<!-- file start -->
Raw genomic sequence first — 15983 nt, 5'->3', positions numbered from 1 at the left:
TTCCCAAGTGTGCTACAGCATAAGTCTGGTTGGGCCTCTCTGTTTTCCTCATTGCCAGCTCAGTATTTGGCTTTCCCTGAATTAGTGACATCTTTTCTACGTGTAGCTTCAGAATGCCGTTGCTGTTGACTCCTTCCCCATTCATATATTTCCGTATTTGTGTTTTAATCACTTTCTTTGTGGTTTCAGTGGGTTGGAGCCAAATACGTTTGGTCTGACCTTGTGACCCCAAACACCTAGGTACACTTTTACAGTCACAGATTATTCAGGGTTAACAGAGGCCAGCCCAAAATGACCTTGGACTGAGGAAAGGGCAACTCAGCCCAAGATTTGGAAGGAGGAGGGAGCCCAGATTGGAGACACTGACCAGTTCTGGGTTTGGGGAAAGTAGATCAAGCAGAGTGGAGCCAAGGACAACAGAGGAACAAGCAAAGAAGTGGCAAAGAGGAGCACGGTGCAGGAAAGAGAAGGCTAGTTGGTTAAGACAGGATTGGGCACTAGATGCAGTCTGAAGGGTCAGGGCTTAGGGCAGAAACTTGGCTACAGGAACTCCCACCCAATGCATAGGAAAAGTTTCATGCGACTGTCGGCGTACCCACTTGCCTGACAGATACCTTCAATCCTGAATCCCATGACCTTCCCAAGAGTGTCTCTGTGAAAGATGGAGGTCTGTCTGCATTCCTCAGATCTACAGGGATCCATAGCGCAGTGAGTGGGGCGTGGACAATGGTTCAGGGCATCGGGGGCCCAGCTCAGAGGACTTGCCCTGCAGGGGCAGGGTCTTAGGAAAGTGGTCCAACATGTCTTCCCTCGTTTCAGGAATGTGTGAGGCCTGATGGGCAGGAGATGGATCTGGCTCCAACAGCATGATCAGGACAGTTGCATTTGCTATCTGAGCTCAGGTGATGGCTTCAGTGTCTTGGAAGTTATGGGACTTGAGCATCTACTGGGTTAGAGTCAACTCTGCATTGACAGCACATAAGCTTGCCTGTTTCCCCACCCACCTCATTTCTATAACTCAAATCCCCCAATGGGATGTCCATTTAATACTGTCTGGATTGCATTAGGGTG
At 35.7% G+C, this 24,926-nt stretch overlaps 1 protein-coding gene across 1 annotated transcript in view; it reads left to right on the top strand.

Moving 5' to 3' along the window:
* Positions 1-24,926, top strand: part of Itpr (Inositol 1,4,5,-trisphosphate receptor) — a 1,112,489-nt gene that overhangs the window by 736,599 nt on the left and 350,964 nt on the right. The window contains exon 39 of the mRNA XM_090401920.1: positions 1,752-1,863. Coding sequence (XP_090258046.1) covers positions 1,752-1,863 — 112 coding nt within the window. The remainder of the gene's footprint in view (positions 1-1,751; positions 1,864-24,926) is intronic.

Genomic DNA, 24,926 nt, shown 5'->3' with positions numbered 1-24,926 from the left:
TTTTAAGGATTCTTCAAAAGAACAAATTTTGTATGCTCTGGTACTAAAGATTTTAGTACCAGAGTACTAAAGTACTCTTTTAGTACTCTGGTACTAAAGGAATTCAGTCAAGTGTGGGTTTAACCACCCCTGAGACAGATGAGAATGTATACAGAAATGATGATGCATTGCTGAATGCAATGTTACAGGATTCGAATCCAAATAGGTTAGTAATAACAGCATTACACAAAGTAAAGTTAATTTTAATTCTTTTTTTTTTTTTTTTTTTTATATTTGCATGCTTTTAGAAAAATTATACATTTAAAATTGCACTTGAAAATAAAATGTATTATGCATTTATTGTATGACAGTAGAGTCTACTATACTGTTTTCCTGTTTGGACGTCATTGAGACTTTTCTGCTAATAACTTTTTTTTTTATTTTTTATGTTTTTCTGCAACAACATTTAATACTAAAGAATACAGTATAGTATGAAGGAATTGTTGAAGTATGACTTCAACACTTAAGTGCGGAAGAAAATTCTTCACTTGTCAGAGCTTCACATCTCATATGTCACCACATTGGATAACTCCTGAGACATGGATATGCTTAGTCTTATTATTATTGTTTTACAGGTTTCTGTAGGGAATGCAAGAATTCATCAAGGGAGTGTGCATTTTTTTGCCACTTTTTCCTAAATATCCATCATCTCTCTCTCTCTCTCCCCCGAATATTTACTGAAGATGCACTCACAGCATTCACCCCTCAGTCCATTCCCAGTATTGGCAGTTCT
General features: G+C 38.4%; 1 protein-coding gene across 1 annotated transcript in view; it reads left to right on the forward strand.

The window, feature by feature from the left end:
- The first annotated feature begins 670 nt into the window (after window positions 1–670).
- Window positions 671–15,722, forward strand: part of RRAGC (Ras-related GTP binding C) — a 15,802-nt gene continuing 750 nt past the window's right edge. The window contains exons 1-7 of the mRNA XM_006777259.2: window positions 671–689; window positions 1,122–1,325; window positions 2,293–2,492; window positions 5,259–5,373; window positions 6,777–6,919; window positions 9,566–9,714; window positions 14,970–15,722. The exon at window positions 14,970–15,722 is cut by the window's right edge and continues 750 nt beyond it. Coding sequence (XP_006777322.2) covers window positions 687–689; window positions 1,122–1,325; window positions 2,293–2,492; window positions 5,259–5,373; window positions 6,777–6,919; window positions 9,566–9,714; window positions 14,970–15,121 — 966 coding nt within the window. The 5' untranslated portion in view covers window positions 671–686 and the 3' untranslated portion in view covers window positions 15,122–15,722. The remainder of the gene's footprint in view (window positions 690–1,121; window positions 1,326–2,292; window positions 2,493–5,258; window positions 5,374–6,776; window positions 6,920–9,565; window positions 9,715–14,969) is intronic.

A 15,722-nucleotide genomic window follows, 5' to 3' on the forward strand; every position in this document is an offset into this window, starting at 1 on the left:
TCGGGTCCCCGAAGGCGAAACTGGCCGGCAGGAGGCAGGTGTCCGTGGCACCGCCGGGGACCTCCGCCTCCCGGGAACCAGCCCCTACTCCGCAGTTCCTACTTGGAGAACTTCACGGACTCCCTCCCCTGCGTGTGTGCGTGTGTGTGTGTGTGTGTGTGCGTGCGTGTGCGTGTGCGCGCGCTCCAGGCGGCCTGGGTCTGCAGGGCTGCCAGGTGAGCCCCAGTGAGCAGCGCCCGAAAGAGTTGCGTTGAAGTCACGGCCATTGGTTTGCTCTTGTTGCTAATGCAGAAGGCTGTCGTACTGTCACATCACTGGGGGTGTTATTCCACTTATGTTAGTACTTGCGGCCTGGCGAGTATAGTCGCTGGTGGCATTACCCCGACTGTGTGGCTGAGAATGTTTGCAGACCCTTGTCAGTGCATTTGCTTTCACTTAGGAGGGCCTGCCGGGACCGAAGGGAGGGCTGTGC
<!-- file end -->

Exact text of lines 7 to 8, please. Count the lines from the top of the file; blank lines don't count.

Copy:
TTTTAAGGATTCTTCAAAAGAACAAATTTTGTATGCTCTGGTACTAAAGATTTTAGTACCAGAGTACTAAAGTACTCTTTTAGTACTCTGGTACTAAAGGAATTCAGTCAAGTGTGGGTTTAACCACCCCTGAGACAGATGAGAATGTATACAGAAATGATGATGCATTGCTGAATGCAATGTTACAGGATTCGAATCCAAATAGGTTAGTAATAACAGCATTACACAAAGTAAAGTTAATTTTAATTCTTTTTTTTTTTTTTTTTTTTATATTTGCATGCTTTTAGAAAAATTATACATTTAAAATTGCACTTGAAAATAAAATGTATTATGCATTTATTGTATGACAGTAGAGTCTACTATACTGTTTTCCTGTTTGGACGTCATTGAGACTTTTCTGCTAATAACTTTTTTTTTTATTTTTTATGTTTTTCTGCAACAACATTTAATACTAAAGAATACAGTATAGTATGAAGGAATTGTTGAAGTATGACTTCAACACTTAAGTGCGGAAGAAAATTCTTCACTTGTCAGAGCTTCACATCTCATATGTCACCACATTGGATAACTCCTGAGACATGGATATGCTTAGTCTTATTATTATTGTTTTACAGGTTTCTGTAGGGAATGCAAGAATTCATCAAGGGAGTGTGCATTTTTTTGCCACTTTTTCCTAAATATCCATCATCTCTCTCTCTCTCTCCCCCGAATATTTACTGAAGATGCACTCACAGCATTCACCCCTCAGTCCATTCCCAGTATTGGCAGTTCT
General features: G+C 38.4%; 1 protein-coding gene across 1 annotated transcript in view; it reads left to right on the forward strand.